Stakeholders canvass decentralisation of national grid to stop constant collapse

DESPITE restoration of the national grid, some industry stakeholders are calling for its decentralisation as a means of putting an end to constant collapse of the electricity system.

The national grid collapsed twice between Monday and Tuesday.

According to Nigerian Electricity System Operator (NESO), a total system collapse means total blackout nationwide, while partial system collapse is a failure of a section of the grid.


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The Minister of Power Abubakar Aliyu confirmed the restoration of the grid while addressing newsmen after the Federal Executive Council (FEC) meeting on Wednesday.

According to Aliyu, the shortage of gas and maintenance of generators all combined to worsen the problem with the national grid.

Following the restoration, there has been growing calls for the decentralisation of the national grid.

The call is as a result of recurring nationwide collapse which exposes weakness in Nigeria’s grid management system.

“I will advise that we think of a solution beyond ‘national grid’. We don’t need a national grid to power this economy. What we need is energy federalism. If you like, you can call it energy mix in a fully decentralised style,” independent researcher and energy expert Dauda Garba told The ICIR.

Also An Associate Consultant to the British Department of International Development (DFID) Celestine Okeke told The ICIR that growing population and economic expansion are reasons a single national grid is not a good option.

“Year-on-year despite our rising population, we are making use of the same national grid, without back up. We must decentralise the grid,” he said.

He stressed that without back up for the national grid, incessant collapse will continue.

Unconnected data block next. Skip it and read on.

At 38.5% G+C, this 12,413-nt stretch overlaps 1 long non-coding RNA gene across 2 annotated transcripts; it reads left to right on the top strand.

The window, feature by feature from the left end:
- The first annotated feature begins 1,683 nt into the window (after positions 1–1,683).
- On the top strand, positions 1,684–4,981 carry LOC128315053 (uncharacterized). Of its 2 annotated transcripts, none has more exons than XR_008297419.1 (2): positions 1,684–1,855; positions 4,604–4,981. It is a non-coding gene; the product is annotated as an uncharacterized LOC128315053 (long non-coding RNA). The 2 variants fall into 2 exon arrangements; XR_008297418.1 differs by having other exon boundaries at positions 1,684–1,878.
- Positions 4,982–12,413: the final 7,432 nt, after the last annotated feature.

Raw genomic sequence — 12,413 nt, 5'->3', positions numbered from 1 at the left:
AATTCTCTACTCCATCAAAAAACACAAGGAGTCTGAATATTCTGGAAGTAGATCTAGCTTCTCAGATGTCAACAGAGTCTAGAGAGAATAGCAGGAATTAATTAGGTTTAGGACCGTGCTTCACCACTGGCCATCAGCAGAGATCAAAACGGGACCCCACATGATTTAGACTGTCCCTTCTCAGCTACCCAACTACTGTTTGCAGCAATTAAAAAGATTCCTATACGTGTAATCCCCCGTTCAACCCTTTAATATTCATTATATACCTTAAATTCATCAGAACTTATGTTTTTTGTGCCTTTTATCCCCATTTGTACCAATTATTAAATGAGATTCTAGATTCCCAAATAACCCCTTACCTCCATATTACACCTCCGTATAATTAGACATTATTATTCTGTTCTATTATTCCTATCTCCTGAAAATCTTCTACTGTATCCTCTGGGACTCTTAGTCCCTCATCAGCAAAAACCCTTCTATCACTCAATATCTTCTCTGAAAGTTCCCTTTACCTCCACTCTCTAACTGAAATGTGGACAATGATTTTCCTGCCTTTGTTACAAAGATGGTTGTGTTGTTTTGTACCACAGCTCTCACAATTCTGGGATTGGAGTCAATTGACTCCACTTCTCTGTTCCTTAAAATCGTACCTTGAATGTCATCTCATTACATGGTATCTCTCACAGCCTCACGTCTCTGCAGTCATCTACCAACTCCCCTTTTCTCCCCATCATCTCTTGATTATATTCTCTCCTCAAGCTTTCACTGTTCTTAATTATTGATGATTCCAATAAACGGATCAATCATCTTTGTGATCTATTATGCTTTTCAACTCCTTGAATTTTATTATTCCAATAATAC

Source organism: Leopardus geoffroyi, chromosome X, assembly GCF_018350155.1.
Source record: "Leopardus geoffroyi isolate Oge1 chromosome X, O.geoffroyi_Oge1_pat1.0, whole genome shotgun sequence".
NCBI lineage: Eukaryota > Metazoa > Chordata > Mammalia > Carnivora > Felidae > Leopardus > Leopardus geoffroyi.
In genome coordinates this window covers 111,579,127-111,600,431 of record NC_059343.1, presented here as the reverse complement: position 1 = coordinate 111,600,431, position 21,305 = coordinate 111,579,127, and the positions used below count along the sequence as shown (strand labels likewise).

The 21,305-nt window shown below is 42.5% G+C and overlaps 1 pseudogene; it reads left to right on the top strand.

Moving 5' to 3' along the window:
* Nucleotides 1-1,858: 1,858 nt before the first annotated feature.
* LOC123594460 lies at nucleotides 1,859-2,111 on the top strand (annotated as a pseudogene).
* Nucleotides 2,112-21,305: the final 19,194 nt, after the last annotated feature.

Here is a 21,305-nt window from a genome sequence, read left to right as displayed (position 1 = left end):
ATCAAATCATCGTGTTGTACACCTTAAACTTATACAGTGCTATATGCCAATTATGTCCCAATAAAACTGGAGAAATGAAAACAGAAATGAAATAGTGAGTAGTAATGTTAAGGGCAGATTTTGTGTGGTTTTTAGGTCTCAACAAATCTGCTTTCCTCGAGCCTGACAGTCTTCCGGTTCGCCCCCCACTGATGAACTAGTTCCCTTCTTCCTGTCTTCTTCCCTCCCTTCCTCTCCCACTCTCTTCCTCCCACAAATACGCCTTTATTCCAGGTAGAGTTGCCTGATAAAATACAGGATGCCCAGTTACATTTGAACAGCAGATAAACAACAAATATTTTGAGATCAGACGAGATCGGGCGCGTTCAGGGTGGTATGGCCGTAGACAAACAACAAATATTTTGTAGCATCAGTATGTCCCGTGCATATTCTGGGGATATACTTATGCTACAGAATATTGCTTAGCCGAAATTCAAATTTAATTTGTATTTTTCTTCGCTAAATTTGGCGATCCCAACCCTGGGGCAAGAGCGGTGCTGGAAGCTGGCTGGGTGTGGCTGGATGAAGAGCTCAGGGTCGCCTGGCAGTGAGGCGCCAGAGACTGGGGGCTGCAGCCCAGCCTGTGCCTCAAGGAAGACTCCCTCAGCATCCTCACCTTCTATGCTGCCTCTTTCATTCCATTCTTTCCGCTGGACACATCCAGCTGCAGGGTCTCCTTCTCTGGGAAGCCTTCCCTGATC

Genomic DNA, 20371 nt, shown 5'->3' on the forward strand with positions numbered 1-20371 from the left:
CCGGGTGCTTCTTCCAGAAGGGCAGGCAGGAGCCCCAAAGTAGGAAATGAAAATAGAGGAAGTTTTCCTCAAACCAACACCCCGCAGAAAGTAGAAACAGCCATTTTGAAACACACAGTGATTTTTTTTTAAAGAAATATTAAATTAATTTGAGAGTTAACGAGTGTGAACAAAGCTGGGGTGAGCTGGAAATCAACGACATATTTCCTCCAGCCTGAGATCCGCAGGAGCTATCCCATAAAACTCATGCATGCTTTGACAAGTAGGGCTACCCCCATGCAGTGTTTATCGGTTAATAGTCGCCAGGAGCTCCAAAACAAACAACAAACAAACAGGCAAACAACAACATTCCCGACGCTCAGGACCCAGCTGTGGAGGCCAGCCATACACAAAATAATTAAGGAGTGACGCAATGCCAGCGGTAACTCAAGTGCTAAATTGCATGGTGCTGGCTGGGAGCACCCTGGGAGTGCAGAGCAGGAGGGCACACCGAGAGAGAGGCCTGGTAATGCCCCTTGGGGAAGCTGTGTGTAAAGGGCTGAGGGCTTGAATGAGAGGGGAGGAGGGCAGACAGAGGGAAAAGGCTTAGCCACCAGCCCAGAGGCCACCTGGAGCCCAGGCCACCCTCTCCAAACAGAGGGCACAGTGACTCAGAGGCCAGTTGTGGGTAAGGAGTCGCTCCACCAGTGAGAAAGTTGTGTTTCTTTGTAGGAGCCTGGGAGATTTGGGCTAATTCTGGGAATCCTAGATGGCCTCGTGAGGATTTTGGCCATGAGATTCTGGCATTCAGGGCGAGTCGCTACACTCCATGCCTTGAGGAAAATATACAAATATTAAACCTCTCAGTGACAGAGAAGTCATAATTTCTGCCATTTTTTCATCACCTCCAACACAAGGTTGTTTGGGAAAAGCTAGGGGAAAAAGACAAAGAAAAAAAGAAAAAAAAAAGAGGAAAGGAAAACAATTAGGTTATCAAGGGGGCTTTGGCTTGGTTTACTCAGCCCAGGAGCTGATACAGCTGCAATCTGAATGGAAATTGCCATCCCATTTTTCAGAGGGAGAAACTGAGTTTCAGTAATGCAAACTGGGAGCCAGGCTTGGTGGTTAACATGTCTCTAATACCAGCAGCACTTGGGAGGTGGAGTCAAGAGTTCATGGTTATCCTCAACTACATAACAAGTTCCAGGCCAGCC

Nigeria’s national grid is known for experiencing disruptions. It collapsed in February, May, July and August 2021.

TheCable had reported that the grid experienced 206 collapses between 2010 and 2019.

Meanwhile, the power minister also affirmed that the Federal Executive Council approved the sum of N5 billion to open up and expand Lagos/Ogun, to reinforce power supply to that region.

He said, “The current challenges of electricity supply in Nigeria are being resolved with the ongoing restoration of normal operations. Early in the week, the national grid suffered a decrease in electricity due to so many factors. However, more of the power is being restored.

“The current energy crisis confronting some key sectors of the economy also contributed to the problems we are facing now in the power sector.

“We are where we are today also because of the increasing vandalization of pipelines that also supply gas to the power plants. This too is being resolved in collaboration with the relevant agencies. NNPC and other gas suppliers are working relentlessly to restore gas supply for optimum power supply.



    “The government is doing everything — working with the relevant security agencies — to stop the vandalization of pipelines.

    “Routine maintenance of power generating plants had also contributed to the current power outages we are experiencing.

    “These challenges do not in any way indicate that the ongoing rehabilitation of the national grid by the government is not yielding results.

    “Despite all the challenges, we are recording successes and the grid is being restored back to full operation. Government solicits the support of all Nigerians at this time, while efforts will continue to increase and stabilize the electricity supply across Nigeria.”

    Harrison Edeh is a journalist with the International Centre for Investigative Reporting, always determined to drive advocacy for good governance through holding public officials and businesses accountable.

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